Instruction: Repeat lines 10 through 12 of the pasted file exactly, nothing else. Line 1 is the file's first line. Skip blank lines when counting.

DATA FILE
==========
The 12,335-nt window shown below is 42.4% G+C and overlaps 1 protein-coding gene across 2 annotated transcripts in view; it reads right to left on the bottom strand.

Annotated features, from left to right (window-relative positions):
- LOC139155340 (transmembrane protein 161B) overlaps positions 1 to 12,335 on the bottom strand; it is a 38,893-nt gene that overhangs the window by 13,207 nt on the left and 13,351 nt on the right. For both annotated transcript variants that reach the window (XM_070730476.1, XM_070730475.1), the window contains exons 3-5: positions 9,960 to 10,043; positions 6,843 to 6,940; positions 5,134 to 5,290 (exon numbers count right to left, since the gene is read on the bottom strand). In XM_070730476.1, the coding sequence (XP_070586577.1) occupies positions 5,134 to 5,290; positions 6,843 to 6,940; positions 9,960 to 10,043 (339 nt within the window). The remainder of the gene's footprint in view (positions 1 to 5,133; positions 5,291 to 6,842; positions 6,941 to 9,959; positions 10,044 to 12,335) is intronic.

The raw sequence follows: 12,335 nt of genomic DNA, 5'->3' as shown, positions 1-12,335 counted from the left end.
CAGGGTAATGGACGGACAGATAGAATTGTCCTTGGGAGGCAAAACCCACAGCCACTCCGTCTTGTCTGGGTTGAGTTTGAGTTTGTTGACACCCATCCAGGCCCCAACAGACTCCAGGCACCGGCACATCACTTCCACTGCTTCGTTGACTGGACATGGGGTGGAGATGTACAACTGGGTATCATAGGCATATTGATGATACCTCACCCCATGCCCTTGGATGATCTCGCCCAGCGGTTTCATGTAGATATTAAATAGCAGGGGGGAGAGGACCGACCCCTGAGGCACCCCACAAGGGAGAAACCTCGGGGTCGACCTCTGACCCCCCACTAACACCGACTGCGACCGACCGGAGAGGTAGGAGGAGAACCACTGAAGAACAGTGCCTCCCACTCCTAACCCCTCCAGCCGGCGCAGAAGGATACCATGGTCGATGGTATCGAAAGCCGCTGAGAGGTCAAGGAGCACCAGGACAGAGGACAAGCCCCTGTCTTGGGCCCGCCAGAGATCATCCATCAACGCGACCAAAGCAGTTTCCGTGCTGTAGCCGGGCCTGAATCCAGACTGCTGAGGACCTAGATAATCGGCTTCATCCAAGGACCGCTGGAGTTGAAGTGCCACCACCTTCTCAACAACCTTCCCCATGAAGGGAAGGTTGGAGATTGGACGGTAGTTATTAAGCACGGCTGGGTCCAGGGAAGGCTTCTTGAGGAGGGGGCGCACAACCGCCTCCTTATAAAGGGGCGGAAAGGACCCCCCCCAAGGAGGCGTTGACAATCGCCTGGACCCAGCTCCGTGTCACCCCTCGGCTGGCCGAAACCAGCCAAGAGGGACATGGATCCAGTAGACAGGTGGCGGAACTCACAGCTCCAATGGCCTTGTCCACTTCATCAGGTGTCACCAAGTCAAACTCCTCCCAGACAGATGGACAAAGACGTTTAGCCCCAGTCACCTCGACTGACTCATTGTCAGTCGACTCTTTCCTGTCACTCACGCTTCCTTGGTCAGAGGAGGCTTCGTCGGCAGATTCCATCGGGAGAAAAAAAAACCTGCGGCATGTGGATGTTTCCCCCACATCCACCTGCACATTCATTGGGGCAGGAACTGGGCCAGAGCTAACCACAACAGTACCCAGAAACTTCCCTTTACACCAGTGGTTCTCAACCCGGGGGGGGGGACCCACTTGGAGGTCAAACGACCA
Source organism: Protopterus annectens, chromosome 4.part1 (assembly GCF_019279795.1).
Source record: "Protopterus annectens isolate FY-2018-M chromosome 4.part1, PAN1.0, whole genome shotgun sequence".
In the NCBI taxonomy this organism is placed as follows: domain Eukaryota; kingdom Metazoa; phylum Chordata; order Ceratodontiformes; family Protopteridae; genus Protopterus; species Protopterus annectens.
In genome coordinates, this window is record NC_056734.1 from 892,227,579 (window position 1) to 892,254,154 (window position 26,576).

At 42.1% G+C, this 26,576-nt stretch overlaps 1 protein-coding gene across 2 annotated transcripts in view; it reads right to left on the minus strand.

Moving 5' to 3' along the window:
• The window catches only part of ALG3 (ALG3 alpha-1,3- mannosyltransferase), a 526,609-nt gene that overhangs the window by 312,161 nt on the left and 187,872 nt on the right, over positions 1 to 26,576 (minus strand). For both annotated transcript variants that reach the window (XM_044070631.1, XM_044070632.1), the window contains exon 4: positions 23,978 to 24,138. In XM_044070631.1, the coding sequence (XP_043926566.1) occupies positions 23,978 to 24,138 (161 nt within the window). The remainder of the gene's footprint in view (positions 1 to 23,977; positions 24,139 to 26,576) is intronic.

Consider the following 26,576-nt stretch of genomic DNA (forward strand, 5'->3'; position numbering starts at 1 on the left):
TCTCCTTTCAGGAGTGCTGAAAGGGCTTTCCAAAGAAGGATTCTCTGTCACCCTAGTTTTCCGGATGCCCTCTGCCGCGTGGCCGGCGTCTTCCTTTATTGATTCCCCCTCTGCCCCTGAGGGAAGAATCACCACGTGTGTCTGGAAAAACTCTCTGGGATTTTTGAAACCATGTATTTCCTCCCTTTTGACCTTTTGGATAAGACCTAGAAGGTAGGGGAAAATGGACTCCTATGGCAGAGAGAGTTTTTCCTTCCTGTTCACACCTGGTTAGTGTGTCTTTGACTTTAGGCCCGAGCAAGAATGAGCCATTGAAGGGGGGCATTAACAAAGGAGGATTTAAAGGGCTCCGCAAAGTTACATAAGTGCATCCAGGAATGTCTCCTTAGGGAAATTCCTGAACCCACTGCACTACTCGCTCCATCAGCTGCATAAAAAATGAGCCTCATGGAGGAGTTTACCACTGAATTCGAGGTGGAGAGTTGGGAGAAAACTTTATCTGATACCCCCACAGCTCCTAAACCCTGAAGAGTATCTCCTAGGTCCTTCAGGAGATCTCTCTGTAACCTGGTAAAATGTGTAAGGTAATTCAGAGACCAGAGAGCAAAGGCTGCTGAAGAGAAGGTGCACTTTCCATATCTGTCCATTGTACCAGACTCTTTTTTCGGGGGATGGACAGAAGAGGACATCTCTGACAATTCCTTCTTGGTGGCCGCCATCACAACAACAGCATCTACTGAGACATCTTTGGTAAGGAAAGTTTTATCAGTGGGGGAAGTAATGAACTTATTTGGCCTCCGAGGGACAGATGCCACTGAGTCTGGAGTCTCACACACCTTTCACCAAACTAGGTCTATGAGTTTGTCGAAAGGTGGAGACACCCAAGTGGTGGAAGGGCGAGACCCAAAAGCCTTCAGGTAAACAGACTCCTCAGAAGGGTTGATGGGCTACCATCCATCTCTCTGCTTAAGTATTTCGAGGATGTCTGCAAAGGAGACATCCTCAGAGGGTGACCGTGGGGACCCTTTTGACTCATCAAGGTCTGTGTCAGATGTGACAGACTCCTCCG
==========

At 42.1% G+C, this 26,576-nt stretch overlaps 1 protein-coding gene across 2 annotated transcripts in view; it reads right to left on the minus strand.

Moving 5' to 3' along the window:
• The window catches only part of ALG3 (ALG3 alpha-1,3- mannosyltransferase), a 526,609-nt gene that overhangs the window by 312,161 nt on the left and 187,872 nt on the right, over positions 1 to 26,576 (minus strand). For both annotated transcript variants that reach the window (XM_044070631.1, XM_044070632.1), the window contains exon 4: positions 23,978 to 24,138. In XM_044070631.1, the coding sequence (XP_043926566.1) occupies positions 23,978 to 24,138 (161 nt within the window). The remainder of the gene's footprint in view (positions 1 to 23,977; positions 24,139 to 26,576) is intronic.